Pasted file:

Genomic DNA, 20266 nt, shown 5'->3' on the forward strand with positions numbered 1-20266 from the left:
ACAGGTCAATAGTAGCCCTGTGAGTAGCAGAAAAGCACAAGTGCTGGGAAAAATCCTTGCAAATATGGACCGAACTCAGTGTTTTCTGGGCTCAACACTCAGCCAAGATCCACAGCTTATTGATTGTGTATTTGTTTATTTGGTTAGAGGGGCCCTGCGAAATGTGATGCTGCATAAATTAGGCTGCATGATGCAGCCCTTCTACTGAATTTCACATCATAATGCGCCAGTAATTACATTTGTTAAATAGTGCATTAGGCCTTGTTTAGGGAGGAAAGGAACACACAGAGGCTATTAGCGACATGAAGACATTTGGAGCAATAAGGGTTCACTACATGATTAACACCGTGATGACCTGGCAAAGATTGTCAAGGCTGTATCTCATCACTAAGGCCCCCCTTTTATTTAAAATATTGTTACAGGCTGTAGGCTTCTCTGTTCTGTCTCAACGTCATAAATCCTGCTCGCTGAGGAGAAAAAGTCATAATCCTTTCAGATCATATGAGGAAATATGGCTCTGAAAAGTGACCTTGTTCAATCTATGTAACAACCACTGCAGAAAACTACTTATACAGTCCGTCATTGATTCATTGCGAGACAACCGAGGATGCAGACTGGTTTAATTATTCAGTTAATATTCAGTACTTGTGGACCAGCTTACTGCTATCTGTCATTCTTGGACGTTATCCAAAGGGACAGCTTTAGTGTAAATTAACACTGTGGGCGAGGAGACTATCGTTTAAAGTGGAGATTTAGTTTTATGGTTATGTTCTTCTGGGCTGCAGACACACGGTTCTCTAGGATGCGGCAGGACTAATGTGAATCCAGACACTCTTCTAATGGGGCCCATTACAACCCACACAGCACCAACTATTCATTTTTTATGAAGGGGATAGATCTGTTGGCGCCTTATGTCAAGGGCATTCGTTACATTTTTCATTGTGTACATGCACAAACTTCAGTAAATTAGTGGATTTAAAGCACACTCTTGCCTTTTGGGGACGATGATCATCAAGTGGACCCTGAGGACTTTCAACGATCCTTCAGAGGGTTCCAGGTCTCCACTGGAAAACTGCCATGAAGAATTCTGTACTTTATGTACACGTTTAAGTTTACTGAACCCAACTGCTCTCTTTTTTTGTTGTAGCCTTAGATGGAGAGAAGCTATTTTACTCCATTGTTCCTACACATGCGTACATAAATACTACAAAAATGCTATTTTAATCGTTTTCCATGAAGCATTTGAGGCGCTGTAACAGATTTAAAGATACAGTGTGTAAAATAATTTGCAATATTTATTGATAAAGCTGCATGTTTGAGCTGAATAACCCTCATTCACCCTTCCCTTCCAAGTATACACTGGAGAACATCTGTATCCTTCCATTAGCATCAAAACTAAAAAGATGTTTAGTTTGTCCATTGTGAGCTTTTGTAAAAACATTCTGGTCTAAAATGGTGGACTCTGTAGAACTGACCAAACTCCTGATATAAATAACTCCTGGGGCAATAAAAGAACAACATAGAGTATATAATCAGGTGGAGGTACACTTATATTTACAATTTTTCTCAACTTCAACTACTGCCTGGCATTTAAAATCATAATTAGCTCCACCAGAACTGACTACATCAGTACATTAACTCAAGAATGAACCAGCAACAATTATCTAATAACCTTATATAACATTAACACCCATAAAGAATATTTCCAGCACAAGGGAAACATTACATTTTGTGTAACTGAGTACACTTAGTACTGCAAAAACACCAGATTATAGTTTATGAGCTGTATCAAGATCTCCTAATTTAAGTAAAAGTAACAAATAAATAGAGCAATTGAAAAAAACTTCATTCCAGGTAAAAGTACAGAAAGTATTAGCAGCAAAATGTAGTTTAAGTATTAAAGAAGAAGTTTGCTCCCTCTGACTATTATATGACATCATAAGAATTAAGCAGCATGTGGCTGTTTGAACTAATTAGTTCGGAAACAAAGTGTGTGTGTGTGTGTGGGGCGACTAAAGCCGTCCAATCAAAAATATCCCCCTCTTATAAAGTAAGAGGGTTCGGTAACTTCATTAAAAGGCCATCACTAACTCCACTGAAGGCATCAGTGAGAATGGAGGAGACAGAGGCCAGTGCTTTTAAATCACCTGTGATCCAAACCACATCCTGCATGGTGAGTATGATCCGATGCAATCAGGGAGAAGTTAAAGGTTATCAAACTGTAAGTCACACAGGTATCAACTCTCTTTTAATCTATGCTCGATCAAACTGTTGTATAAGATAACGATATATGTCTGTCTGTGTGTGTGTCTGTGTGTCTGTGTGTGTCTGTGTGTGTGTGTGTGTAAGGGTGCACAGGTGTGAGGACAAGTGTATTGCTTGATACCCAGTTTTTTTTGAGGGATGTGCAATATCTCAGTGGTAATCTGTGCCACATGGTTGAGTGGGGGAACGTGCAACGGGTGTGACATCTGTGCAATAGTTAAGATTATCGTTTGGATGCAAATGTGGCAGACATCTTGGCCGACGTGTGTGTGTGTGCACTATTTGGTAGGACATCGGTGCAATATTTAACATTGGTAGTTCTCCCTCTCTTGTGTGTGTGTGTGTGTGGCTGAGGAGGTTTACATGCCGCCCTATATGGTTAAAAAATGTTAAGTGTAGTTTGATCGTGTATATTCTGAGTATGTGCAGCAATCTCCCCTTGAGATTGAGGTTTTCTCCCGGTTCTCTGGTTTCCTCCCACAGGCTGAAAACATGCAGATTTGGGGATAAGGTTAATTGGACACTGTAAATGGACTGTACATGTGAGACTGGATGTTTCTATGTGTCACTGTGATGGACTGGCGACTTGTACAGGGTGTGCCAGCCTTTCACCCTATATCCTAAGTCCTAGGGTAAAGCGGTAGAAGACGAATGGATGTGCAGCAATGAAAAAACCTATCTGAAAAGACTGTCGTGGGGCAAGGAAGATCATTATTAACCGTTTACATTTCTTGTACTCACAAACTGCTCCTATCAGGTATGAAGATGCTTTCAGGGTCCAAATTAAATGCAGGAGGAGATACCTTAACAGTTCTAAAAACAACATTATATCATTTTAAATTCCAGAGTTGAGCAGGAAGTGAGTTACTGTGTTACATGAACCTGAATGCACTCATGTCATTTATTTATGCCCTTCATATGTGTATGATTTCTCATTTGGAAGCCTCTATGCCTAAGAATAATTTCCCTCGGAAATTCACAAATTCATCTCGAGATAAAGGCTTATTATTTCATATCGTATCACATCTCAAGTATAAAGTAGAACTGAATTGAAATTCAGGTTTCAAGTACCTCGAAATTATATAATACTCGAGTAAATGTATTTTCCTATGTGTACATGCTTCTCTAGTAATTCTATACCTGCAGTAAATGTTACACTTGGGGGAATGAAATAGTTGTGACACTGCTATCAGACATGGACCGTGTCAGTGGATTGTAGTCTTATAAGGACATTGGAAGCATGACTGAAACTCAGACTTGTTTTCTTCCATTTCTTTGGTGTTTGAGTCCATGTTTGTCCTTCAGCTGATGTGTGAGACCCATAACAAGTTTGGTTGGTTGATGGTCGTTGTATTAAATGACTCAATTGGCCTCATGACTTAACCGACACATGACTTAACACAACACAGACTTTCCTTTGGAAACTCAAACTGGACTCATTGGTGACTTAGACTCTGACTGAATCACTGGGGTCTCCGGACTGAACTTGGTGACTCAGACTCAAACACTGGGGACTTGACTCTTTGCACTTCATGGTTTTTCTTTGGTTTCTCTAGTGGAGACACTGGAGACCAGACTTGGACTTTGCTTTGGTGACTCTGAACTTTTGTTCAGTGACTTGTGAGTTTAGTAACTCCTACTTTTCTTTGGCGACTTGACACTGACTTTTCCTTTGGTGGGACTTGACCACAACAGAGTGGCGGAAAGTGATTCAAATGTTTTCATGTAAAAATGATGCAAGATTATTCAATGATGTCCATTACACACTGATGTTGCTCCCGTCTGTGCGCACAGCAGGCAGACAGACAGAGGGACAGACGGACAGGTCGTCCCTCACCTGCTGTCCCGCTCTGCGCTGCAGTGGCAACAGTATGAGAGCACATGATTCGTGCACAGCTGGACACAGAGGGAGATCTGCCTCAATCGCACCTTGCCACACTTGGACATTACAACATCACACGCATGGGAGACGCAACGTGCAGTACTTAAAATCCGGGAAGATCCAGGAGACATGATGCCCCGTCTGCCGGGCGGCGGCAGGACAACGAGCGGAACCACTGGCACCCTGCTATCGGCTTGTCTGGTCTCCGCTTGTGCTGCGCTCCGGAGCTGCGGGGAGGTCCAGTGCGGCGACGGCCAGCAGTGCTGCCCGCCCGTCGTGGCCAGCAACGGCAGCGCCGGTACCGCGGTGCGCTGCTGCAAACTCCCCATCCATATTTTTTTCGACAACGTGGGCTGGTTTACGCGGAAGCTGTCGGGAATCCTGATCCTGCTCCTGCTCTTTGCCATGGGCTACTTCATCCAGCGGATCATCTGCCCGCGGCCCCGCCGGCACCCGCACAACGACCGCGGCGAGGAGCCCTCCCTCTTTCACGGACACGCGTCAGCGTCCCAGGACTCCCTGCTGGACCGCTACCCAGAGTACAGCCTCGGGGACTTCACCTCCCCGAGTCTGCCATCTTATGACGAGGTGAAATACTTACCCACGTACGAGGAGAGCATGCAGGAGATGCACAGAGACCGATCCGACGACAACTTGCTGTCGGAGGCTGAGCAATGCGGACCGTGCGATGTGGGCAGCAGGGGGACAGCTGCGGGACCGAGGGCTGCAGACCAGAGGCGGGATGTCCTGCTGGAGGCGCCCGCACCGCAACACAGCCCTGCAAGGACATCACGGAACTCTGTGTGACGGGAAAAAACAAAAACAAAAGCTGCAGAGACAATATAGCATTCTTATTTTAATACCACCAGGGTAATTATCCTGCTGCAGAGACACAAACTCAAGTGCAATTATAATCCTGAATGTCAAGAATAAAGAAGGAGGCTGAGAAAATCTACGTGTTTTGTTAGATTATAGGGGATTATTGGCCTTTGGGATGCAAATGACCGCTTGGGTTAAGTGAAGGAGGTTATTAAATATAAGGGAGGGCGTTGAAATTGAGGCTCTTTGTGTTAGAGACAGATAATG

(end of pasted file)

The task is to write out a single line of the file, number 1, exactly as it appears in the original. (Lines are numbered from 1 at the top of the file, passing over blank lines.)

Genomic DNA, 20266 nt, shown 5'->3' on the forward strand with positions numbered 1-20266 from the left: